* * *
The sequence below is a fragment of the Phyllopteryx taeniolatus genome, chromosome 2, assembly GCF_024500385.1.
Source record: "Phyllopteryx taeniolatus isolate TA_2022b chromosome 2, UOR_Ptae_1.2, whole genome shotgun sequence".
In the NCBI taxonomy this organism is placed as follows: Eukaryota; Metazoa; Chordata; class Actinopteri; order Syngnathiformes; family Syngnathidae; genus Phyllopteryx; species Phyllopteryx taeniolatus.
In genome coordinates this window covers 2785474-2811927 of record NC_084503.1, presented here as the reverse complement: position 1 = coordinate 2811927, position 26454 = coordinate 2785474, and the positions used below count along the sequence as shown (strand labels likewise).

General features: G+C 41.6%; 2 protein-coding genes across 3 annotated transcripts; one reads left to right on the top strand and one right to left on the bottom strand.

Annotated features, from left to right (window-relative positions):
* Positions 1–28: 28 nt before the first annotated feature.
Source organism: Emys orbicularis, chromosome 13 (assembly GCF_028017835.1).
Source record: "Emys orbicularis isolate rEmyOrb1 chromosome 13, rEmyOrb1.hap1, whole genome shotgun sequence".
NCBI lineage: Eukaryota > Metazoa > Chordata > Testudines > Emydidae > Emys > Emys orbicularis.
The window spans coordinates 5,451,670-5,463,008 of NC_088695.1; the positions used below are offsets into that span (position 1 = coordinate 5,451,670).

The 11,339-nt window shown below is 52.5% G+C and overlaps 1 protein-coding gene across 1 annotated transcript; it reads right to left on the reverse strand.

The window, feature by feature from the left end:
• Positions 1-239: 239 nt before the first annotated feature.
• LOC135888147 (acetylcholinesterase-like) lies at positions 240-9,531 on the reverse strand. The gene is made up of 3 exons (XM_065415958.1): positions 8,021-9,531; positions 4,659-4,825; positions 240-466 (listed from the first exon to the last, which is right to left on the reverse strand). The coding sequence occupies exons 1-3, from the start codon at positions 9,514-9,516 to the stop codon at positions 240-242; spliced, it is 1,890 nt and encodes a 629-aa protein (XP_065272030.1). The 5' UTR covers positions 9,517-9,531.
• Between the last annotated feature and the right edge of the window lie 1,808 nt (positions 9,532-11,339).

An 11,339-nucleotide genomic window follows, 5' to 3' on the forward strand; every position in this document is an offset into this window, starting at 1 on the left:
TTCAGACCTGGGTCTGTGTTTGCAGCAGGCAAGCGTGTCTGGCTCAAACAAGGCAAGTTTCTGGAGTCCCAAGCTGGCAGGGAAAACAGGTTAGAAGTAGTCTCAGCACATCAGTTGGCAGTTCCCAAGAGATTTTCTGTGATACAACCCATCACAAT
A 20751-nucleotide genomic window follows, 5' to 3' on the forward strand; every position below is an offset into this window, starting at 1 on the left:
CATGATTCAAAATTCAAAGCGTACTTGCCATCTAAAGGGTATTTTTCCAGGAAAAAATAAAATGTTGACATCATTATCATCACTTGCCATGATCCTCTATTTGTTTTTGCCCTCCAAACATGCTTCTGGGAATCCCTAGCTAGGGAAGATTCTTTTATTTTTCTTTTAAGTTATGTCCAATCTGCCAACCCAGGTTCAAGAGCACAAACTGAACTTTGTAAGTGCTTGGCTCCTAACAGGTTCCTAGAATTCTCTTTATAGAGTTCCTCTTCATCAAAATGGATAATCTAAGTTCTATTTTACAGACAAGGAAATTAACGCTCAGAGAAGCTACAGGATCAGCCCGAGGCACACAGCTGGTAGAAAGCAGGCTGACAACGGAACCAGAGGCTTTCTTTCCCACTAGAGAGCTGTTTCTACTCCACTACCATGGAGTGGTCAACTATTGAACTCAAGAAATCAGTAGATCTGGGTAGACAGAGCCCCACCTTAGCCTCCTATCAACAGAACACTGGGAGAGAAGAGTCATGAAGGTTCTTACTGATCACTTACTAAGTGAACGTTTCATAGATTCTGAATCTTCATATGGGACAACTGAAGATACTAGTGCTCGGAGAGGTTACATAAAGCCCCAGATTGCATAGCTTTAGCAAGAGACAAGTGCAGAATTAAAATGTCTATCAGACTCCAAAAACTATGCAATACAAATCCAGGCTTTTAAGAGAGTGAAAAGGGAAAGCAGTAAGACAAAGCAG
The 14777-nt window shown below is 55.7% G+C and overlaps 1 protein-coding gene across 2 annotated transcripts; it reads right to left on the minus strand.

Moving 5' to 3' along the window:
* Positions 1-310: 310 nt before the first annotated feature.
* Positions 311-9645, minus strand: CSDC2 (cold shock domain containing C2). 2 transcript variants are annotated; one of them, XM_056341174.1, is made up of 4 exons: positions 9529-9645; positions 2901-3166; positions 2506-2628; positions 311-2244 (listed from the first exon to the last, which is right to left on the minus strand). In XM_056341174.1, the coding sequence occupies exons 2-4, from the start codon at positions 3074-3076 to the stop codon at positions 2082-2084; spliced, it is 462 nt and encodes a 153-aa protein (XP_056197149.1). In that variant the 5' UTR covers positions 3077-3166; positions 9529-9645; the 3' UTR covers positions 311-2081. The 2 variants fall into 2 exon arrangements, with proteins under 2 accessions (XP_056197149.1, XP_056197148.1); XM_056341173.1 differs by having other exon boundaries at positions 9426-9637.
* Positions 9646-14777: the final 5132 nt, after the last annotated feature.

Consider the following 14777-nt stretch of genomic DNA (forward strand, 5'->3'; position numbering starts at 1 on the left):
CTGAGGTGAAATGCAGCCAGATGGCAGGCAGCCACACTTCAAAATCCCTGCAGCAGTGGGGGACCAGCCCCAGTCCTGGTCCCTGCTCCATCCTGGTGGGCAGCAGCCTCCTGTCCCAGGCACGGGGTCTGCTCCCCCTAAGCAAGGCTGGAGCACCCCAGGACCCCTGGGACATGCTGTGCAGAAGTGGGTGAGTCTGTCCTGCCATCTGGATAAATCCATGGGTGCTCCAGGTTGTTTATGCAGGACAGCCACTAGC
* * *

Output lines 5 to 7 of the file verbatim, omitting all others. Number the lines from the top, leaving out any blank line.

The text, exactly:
General features: G+C 41.6%; 2 protein-coding genes across 3 annotated transcripts; one reads left to right on the top strand and one right to left on the bottom strand.

Annotated features, from left to right (window-relative positions):
* Positions 1–28: 28 nt before the first annotated feature.